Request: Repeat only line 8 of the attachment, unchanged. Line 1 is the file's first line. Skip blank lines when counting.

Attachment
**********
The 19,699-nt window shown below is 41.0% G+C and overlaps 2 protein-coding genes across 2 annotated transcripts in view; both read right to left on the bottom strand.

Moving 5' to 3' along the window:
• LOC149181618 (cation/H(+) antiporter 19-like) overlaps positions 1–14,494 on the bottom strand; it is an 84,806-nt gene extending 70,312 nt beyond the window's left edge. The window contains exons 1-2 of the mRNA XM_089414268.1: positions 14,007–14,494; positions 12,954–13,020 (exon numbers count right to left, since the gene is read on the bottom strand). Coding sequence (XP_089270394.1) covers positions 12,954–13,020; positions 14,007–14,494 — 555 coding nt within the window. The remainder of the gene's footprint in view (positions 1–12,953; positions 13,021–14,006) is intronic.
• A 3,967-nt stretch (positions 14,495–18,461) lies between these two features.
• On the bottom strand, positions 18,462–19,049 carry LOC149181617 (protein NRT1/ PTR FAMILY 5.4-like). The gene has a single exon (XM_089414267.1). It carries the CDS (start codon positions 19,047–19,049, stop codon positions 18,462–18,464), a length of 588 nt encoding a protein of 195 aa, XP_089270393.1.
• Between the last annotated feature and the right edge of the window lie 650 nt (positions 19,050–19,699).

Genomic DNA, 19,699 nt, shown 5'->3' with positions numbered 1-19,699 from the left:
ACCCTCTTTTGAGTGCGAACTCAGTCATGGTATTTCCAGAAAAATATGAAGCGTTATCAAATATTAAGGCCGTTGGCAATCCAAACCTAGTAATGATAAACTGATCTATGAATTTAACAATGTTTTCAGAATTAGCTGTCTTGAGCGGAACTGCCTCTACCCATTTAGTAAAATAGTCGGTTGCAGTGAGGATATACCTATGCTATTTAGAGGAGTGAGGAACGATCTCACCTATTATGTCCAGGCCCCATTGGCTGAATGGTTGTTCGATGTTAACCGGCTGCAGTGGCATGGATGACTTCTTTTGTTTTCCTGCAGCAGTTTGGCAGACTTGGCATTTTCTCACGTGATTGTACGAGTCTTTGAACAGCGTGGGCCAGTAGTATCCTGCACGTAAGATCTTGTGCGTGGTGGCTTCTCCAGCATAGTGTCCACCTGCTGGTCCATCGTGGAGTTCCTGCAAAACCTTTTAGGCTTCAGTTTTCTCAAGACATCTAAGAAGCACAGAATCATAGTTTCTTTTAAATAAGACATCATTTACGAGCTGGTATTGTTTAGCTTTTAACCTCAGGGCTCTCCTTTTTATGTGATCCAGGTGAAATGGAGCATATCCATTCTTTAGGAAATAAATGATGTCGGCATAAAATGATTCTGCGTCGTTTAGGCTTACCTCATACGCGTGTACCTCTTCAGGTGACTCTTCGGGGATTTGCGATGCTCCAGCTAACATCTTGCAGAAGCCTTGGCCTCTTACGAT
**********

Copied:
ACCCTCTTTTGAGTGCGAACTCAGTCATGGTATTTCCAGAAAAATATGAAGCGTTATCAAATATTAAGGCCGTTGGCAATCCAAACCTAGTAATGATAAACTGATCTATGAATTTAACAATGTTTTCAGAATTAGCTGTCTTGAGCGGAACTGCCTCTACCCATTTAGTAAAATAGTCGGTTGCAGTGAGGATATACCTATGCTATTTAGAGGAGTGAGGAACGATCTCACCTATTATGTCCAGGCCCCATTGGCTGAATGGTTGTTCGATGTTAACCGGCTGCAGTGGCATGGATGACTTCTTTTGTTTTCCTGCAGCAGTTTGGCAGACTTGGCATTTTCTCACGTGATTGTACGAGTCTTTGAACAGCGTGGGCCAGTAGTATCCTGCACGTAAGATCTTGTGCGTGGTGGCTTCTCCAGCATAGTGTCCACCTGCTGGTCCATCGTGGAGTTCCTGCAAAACCTTTTAGGCTTCAGTTTTCTCAAGACATCTAAGAAGCACAGAATCATAGTTTCTTTTAAATAAGACATCATTTACGAGCTGGTATTGTTTAGCTTTTAACCTCAGGGCTCTCCTTTTTATGTGATCCAGGTGAAATGGAGCATATCCATTCTTTAGGAAATAAATGATGTCGGCATAAAATGATTCTGCGTCGTTTAGGCTTACCTCATACGCGTGTACCTCTTCAGGTGACTCTTCGGGGATTTGCGATGCTCCAGCTAACATCTTGCAGAAGCCTTGGCCTCTTACGAT